The broad district, stretching northward and eastward from the British Museum, is like the quiet quarter of a country town set in the midst of the roaring activities of the largest city in the world. Here, you can cross the road, without putting limb or life in peril. Here, when you are idle, you can saunter and look about, safe from collision with merciless straight-walkers whose time is money, and whose destiny is business. Here, you may meet undisturbed cats on the pavement, in the full glare of noontide, and may watch, through the railings of the squares, children at play on grass that almost glows with the lustre of the Sussex Downs. This haven of rest is alike out of the way of fashion and business; and is yet within easy reach of the one and the other. Ovid paused in a vast and silent square. If his little cousin had lived, he might perhaps have seen his children at play in some such secluded place as this.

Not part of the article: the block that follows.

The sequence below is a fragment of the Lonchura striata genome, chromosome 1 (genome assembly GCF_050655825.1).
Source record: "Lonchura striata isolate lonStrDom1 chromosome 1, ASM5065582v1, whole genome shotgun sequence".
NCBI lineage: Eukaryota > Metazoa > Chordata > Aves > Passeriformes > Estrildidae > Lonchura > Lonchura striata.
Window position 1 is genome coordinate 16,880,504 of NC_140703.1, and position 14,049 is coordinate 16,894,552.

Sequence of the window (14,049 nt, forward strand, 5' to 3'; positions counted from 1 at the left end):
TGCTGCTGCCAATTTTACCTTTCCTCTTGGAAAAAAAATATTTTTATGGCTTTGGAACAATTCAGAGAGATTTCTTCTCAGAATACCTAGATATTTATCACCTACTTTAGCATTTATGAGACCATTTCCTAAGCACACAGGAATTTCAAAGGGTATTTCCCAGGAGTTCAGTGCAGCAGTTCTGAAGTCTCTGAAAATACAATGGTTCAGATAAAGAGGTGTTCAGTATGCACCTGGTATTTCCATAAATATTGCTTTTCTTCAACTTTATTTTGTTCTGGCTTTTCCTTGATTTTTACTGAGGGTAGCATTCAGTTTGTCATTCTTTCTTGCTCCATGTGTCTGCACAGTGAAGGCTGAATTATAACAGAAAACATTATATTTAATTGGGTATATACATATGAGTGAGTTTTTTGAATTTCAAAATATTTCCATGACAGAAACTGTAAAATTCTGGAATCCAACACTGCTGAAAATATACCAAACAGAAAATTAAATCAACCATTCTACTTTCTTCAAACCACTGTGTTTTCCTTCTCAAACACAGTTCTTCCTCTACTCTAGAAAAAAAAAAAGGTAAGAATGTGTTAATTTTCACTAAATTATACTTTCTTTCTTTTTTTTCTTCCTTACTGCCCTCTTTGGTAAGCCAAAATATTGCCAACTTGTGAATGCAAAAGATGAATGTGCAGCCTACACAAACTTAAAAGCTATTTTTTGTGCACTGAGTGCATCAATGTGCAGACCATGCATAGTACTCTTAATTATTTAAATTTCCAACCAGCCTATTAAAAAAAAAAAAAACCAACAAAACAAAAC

The birds were singing blithely in the trees. A tradesman’s boy, delivering fish to the cook, and two girls watering flowers at a window, were the only living creatures near him, as he roused himself and looked around.

Where was the College? Where were the Curator and the Specimen? Those questions brought with them no feeling of anxiety or surprise. He turned, in a half-awakened way, without a wish or a purpose — turned, and listlessly looked back.

Two foot-passengers, dressed in mourning garments, were rapidly approaching him. One of them, as they came nearer, proved to be an aged woman. The other was a girl.

He drew aside to let them pass. They looked at him with the lukewarm curiosity of strangers, as they went by. The girl’s eyes and his met. Only the glance of an instant — and its influence held him for life.

She went swiftly on, as little impressed by the chance meeting as the old woman at her side. Without stopping to think — without being capable of thought — Ovid followed them. Never before had he done what he was doing now; he was, literally, out of himself. He saw them ahead of him, and he saw nothing else.

Towards the middle of the square, they turned aside into a street on the left. A concert-hall was in the street — with doors open for an afternoon performance. They entered the hall. Still out of himself, Ovid followed them.

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Last updated Thursday, March 13, 2014 at 21:30